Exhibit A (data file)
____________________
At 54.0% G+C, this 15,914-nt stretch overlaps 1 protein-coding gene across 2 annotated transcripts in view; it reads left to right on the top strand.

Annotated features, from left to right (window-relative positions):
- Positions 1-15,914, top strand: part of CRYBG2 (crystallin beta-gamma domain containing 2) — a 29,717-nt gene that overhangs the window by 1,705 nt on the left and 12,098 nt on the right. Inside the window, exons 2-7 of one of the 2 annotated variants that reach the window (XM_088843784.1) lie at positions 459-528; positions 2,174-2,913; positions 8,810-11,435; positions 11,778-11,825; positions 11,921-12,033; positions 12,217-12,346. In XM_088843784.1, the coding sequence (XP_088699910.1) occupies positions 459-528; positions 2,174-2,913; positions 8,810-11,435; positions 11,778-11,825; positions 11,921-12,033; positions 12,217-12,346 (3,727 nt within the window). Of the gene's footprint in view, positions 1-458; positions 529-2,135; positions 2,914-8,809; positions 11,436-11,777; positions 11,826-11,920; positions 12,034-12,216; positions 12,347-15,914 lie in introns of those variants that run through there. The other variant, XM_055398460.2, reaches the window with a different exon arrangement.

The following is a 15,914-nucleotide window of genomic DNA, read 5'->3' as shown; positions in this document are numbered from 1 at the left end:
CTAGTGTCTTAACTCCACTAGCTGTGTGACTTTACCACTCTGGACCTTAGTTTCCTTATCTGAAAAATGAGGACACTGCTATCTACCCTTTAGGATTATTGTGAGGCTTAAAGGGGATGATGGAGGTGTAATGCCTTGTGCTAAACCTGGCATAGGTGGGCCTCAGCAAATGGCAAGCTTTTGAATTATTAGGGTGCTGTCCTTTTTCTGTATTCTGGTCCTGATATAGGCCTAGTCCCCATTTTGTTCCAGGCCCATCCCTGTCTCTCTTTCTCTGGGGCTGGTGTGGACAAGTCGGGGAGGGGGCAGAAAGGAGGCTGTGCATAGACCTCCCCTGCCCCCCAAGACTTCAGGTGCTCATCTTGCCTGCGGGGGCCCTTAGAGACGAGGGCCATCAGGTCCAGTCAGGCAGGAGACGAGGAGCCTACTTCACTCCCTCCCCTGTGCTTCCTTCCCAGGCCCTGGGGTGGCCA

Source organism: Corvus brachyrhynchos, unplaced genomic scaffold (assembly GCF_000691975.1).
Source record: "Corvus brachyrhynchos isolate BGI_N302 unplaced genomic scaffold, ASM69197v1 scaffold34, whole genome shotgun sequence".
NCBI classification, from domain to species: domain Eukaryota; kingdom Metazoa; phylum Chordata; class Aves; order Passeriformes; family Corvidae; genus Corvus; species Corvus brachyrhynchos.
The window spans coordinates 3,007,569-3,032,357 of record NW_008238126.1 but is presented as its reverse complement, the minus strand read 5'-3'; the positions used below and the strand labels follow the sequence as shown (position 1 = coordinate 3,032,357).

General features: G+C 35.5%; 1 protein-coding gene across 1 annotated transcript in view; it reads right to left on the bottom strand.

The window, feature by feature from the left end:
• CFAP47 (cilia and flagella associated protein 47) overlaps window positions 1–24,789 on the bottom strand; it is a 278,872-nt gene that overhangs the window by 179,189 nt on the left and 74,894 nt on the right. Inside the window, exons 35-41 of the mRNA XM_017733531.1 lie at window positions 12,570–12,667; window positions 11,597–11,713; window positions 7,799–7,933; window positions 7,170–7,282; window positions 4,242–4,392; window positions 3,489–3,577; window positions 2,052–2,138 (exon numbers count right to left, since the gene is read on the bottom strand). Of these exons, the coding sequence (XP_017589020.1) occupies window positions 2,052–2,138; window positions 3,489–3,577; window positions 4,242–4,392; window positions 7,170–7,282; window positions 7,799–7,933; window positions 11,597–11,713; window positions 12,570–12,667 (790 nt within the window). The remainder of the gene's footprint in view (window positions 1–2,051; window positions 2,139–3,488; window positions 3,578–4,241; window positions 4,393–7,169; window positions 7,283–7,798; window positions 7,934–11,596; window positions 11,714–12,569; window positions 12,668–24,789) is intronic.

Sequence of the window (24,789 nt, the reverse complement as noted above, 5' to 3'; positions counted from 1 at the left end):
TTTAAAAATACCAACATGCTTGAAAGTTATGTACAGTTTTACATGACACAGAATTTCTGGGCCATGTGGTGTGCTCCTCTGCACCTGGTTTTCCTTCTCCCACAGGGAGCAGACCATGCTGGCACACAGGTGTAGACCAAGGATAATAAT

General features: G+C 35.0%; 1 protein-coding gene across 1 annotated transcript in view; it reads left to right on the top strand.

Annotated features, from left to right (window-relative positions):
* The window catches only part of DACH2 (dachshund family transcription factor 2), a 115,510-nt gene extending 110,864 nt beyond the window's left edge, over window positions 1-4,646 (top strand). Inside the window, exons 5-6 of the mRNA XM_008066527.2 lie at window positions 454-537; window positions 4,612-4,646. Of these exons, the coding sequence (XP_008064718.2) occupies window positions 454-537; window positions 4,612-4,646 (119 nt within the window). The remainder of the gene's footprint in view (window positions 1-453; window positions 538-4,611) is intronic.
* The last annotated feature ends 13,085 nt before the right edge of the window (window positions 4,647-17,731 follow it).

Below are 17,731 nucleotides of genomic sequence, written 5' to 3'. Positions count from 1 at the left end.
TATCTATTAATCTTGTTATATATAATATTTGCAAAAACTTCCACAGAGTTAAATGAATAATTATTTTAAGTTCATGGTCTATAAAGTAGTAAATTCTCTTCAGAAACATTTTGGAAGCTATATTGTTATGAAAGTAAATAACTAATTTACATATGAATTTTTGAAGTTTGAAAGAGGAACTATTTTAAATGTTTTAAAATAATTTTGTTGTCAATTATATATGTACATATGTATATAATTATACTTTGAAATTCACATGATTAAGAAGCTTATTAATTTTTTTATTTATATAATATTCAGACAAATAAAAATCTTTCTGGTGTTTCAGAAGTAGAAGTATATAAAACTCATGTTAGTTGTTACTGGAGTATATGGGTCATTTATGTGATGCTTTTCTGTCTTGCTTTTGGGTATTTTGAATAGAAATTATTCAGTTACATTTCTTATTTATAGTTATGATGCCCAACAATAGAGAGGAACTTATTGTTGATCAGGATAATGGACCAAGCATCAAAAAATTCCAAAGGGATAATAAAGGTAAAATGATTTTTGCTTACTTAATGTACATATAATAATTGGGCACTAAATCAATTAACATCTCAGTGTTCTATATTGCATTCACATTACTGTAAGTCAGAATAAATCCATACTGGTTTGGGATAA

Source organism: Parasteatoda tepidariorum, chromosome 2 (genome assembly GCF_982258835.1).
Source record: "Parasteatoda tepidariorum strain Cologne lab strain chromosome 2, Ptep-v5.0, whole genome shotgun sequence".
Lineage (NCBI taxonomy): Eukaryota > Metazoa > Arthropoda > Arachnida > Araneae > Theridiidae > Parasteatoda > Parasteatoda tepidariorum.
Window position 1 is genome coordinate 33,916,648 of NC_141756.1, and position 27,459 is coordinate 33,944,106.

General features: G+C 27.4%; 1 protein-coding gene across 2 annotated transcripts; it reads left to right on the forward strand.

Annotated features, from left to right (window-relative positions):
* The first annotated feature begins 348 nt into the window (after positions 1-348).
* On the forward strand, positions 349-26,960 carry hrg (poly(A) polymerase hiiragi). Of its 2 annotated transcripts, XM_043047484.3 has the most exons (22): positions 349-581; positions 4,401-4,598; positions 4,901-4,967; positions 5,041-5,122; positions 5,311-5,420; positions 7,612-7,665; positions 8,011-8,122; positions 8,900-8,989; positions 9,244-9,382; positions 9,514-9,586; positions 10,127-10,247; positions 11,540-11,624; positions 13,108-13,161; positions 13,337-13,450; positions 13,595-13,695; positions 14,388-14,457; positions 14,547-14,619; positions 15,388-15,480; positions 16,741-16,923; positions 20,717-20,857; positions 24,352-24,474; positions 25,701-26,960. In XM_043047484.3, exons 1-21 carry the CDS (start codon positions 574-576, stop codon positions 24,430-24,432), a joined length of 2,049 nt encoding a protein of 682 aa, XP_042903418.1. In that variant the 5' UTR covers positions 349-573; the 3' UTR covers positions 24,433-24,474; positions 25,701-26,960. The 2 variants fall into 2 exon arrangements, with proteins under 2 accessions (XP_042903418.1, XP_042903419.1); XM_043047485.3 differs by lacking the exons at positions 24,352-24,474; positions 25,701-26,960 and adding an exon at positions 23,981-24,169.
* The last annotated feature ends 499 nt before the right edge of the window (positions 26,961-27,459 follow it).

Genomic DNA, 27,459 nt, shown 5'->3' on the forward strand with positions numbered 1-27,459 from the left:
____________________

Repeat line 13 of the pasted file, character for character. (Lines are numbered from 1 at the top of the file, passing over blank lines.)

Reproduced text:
Sequence of the window (24,789 nt, the reverse complement as noted above, 5' to 3'; positions counted from 1 at the left end):